Officers fired back, killing Ms. Taylor.
The police were investigating two men who they believed were selling drugs out of a different house, but a judge also signed a warrant allowing the police to search Ms. Taylor’s residence because the police said they believed that one of the two men had used her apartment to receive packages.
No drugs were found in the apartment, a lawyer for Mr. Walker said.
The Department of Homeland Security deployed helicopters, airplanes and drones over 15 cities where demonstrators gathered to protest police violence following the death of George Floyd, logging at least 270 hours of surveillance data, far more than previously revealed, according to Customs and Border Protection data.
The department’s dispatching of unmanned aircraft over protests in Minneapolis last month sparked a congressional inquiry and widespread accusations that the federal agency had infringed on the privacy rights of demonstrators.
But that was just one piece of a nationwide operation that deployed resources usually used to patrol the U.S. border for smugglers and illegal crossings. Aircraft filmed demonstrations in New York, Buffalo, Philadelphia and Dayton, Ohio, among other cities, sending video footage in real time to control centers managed by Air and Marine Operations, a branch of Customs and Border Protection.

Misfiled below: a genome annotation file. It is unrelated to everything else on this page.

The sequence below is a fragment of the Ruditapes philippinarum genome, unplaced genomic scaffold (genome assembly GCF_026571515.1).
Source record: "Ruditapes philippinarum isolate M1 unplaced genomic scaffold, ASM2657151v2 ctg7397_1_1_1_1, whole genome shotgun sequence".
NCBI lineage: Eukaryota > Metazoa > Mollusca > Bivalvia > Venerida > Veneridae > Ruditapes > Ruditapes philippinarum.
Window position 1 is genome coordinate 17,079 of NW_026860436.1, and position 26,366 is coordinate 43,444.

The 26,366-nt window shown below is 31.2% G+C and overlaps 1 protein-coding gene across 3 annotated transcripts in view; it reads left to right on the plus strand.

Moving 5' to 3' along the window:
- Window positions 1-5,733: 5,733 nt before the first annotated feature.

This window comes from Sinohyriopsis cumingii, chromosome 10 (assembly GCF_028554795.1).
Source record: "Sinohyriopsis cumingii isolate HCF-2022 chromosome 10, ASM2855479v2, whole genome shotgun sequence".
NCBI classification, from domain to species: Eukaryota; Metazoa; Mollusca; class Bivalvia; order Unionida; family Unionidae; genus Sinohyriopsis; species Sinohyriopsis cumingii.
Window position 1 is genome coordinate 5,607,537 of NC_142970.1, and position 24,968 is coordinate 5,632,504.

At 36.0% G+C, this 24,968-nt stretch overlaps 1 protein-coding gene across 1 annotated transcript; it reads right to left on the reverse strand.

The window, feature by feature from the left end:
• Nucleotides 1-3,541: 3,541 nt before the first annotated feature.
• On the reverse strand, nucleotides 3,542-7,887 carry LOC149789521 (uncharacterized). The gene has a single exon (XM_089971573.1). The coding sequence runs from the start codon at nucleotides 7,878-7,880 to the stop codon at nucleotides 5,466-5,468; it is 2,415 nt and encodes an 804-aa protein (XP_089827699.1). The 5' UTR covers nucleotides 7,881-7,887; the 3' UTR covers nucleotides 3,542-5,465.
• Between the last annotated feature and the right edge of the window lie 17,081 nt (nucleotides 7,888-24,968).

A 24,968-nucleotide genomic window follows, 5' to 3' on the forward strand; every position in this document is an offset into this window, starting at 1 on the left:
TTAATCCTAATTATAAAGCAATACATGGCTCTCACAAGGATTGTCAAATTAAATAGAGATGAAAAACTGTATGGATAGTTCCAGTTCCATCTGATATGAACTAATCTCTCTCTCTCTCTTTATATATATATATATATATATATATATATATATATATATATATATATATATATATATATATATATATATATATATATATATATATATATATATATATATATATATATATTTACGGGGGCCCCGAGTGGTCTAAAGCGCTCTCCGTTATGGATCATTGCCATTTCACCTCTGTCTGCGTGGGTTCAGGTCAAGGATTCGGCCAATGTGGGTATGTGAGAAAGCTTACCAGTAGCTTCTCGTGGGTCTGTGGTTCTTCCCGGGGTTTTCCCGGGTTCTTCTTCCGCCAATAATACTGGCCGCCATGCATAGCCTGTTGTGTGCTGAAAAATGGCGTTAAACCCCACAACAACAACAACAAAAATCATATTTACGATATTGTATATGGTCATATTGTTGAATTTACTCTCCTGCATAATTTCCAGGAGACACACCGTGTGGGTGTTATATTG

The footage was then fed into a digital network managed by the Homeland Security Department, called “Big Pipe,” which can be accessed by other federal agencies and local police departments for use in future investigations, according to senior officials with Air and Marine Operations.
Directed to fly no lower than 19,000 feet, the drones can track movements of protesters or looters, direct law enforcement on the ground and see if someone is wearing a backpack or rifle. Stored footage could be accessed later to corroborate investigative findings, such as a witness account that a fire was set at a given time by a small group, or the escape route of a suspect.